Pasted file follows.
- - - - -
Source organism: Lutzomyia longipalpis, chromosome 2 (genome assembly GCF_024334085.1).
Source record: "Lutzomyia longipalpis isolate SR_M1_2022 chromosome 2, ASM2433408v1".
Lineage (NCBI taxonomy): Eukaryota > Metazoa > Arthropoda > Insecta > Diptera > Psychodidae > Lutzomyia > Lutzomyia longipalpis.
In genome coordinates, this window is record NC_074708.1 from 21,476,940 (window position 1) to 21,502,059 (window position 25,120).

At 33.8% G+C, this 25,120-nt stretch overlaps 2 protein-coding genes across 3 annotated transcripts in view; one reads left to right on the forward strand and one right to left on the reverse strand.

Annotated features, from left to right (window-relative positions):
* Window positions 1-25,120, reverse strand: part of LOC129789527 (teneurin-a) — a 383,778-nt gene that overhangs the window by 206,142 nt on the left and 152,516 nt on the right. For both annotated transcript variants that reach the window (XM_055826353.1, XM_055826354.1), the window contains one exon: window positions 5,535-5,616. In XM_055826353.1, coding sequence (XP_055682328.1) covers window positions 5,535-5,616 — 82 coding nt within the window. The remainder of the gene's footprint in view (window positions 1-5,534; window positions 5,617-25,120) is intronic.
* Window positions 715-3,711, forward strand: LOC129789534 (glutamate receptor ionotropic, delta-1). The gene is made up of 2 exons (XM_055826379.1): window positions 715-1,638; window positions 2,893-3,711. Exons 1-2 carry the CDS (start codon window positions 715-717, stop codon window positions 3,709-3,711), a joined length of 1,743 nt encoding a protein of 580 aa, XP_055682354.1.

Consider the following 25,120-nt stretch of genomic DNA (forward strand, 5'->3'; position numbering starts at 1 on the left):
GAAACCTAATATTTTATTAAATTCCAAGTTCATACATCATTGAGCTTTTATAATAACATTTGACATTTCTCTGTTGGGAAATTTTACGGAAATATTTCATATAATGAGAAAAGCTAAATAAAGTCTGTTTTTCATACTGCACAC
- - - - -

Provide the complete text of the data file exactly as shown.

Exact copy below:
Source organism: Lutzomyia longipalpis, chromosome 2 (genome assembly GCF_024334085.1).
Source record: "Lutzomyia longipalpis isolate SR_M1_2022 chromosome 2, ASM2433408v1".
Lineage (NCBI taxonomy): Eukaryota > Metazoa > Arthropoda > Insecta > Diptera > Psychodidae > Lutzomyia > Lutzomyia longipalpis.
In genome coordinates, this window is record NC_074708.1 from 21,476,940 (window position 1) to 21,502,059 (window position 25,120).

At 33.8% G+C, this 25,120-nt stretch overlaps 2 protein-coding genes across 3 annotated transcripts in view; one reads left to right on the forward strand and one right to left on the reverse strand.

Annotated features, from left to right (window-relative positions):
* Window positions 1-25,120, reverse strand: part of LOC129789527 (teneurin-a) — a 383,778-nt gene that overhangs the window by 206,142 nt on the left and 152,516 nt on the right. For both annotated transcript variants that reach the window (XM_055826353.1, XM_055826354.1), the window contains one exon: window positions 5,535-5,616. In XM_055826353.1, coding sequence (XP_055682328.1) covers window positions 5,535-5,616 — 82 coding nt within the window. The remainder of the gene's footprint in view (window positions 1-5,534; window positions 5,617-25,120) is intronic.
* Window positions 715-3,711, forward strand: LOC129789534 (glutamate receptor ionotropic, delta-1). The gene is made up of 2 exons (XM_055826379.1): window positions 715-1,638; window positions 2,893-3,711. Exons 1-2 carry the CDS (start codon window positions 715-717, stop codon window positions 3,709-3,711), a joined length of 1,743 nt encoding a protein of 580 aa, XP_055682354.1.

Consider the following 25,120-nt stretch of genomic DNA (forward strand, 5'->3'; position numbering starts at 1 on the left):
GAAACCTAATATTTTATTAAATTCCAAGTTCATACATCATTGAGCTTTTATAATAACATTTGACATTTCTCTGTTGGGAAATTTTACGGAAATATTTCATATAATGAGAAAAGCTAAATAAAGTCTGTTTTTCATACTGCACAC